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International Geospatial Briefing May 3: Growing problem of deepfake satellite images; Bird migration map shows huge influx into Michigan; Google Earth timelapse visualizes human footprint; Remote Sensing to study chimoanzees; Mapping of childhood undernutrition in India

False satellite images created by machine learning raise concerns about the reliability of data

AI technologies has been used to created false satellite images and the phenomenon of “deepfake geography” will eventually affect the quality of geospatial analysis. The location spoofing begins with machine learning algorithm which learns the characteristics of urban features from satellite images, after that these characteristics can be applied to different base maps. When there are enough training samples, the AI can create various versions of fake images for the same interest area. This issue brings out the urge for the geomatics community to review the reliability of satellite images, in order to develop data literacy tools for public benefit.

Article can be viewed here.

BirdCast map helps bird lovers to spot bird migration

Michigan is expected to have a huge influx of birds this week for this year’s migration season. The nocturnal bird migration process is correlated with the winds blowing up from the Southern part of the United States. The bird migration status is updated by local weather surveillance radar, and the real-time analysis maps are created to help guide birdwatching activities. Everyone is welcomed to report any birding hotspot at eBird.org.

Article can be viewed here.

Google Timelapse video visualizes footprint of human activities

Google Timelapse is a new feature which visualizes how urban development and climate change have reshaped the Earth’s surface. The dynamic 4D effect highlights the loss of ice sheets, urban sprawl and expansion of the agriculture industry. Most of the satellite images are contributed by NASA, the Landsat program from the United States Geological Survey, and the Sentinel satellites from the European Union’s Copernicus program. Governments, researches and journalists are encouraged to analyze the images and find out potential threats towards humanity and the ecosystem.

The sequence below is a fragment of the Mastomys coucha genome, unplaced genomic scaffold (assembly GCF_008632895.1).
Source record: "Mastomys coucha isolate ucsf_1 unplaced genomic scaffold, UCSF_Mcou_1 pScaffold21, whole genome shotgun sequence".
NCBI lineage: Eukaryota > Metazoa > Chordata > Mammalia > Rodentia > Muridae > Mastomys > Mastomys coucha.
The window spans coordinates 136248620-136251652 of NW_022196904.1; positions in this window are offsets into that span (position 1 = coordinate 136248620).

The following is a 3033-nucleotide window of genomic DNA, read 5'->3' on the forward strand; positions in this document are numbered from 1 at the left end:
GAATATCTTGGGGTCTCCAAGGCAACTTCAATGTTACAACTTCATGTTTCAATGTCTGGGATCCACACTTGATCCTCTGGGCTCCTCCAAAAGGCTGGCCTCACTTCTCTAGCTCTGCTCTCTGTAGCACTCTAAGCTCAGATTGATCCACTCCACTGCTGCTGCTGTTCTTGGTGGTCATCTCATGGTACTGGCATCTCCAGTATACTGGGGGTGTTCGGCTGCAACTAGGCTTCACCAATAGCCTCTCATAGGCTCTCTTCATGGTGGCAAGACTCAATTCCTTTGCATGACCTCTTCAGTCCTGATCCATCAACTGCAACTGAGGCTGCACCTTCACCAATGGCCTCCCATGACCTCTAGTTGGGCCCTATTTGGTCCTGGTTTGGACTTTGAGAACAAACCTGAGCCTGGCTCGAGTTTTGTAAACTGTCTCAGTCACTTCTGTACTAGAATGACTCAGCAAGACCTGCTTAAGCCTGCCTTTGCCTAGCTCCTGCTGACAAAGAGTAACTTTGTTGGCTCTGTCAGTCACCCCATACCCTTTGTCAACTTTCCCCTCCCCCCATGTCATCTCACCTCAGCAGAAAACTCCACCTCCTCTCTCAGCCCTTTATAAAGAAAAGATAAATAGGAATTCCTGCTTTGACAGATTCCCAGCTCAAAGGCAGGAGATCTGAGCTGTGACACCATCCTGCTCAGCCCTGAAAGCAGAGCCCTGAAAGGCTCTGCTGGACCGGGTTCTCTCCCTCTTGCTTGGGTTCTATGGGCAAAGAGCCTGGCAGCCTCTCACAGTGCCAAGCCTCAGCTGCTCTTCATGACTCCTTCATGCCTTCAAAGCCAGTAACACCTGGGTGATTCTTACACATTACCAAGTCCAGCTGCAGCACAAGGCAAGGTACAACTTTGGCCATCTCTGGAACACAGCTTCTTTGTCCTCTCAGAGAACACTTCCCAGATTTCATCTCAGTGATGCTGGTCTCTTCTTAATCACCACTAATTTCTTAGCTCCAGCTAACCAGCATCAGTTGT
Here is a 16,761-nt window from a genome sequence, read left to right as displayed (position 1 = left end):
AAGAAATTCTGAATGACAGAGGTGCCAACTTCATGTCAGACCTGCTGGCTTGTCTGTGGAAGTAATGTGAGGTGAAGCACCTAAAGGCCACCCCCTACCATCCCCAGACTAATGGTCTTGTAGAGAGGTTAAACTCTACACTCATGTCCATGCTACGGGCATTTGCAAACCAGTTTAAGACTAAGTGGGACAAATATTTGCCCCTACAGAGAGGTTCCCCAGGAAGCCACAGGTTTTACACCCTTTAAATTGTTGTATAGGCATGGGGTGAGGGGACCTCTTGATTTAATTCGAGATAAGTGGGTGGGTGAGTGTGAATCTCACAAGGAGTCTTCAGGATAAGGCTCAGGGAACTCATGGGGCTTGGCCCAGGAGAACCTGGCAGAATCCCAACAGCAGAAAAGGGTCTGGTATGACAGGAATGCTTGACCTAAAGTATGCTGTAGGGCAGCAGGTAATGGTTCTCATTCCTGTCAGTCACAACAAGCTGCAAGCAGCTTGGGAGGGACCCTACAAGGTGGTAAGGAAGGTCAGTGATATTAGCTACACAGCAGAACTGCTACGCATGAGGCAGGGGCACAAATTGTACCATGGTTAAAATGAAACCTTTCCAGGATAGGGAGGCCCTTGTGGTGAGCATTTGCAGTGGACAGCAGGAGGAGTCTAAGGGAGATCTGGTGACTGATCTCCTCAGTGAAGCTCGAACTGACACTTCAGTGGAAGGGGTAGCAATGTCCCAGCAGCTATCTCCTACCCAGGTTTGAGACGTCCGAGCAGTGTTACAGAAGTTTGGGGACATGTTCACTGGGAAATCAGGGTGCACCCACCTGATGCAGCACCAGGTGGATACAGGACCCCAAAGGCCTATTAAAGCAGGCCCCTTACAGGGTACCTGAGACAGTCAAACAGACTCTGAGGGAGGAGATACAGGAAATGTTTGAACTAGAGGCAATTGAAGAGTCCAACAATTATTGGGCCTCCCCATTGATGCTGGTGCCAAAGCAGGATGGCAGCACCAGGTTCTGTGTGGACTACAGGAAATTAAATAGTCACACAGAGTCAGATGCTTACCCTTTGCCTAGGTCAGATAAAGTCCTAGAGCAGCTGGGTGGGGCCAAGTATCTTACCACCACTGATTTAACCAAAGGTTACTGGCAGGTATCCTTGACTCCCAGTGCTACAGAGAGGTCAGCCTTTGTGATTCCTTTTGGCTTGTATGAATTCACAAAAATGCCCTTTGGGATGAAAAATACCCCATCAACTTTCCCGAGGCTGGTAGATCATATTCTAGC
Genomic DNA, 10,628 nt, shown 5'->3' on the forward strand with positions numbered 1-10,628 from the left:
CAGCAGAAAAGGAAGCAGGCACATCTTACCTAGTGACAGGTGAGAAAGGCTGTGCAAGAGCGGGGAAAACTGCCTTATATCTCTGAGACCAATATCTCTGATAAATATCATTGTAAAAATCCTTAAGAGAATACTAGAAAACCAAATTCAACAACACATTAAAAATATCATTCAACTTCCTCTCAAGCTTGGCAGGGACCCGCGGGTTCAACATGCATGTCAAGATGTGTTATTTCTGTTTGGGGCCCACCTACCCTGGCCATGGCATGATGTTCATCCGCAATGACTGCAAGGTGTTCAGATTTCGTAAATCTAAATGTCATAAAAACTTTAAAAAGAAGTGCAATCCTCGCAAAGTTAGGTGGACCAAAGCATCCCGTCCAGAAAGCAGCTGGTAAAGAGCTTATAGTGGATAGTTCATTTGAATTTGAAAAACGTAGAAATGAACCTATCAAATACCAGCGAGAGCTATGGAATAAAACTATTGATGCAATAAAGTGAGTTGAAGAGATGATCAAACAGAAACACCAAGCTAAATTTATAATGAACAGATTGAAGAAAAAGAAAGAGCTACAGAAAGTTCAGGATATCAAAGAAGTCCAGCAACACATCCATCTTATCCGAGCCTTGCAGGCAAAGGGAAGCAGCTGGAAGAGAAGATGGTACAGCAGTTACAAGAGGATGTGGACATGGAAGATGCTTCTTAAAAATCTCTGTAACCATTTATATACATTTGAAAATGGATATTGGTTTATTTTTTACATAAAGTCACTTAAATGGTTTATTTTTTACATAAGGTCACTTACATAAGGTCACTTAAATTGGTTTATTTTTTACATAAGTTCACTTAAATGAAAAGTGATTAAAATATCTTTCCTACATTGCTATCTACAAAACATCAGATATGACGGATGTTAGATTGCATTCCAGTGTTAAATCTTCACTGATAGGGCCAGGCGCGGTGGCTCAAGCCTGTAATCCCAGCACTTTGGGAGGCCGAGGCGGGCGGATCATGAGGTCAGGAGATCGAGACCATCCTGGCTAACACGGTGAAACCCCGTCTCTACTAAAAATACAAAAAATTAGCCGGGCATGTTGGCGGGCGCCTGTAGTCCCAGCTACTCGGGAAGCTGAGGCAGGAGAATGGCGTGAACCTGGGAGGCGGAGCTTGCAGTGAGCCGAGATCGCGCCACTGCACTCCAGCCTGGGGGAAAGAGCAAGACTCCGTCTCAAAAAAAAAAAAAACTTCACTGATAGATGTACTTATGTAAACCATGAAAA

Article can be viewed here.

Remote Sensing technology is used to track chimpanzes

Remote sensing technology, especially LiDAR, is used with machine learning approaches to understand and map the habitats of chimpanzees in the Tchimpounga Nature Reserve. Chimpanzees are listed as an endangered species and scientists are looking for solutions to accelerate their conservation impact. Their latest project involves using LiDAR and algorithms to identify structural features such as their nests and the chimpanzees themselves. The laser scanner can be mounted on a drone, aircraft, tripod or backpack. The observed data will then be integrated with satellite images to create a monitoring system in the future.

Article can be viewed here.

Mapping childhood undernutrition in rural India villages

The issue of childhood undernutrition is critical among villages in India. The Havard T.H. Chan School of Public Health has mapped about 600,000 villages in rural area to record health indicators and develop tailor-made policies to those who are affected by specific health issues. The project aims to create the data set at a large village scale which has not been observed before. The finding shows that there is a huge variation of childhood health issues across different villages. For example, the average predicted rate of stunting was 5% in some villages but exceeded 70% in other villages. The research team hopes that such data can help public health officials better prioritize villages.

Article can be viewed here.

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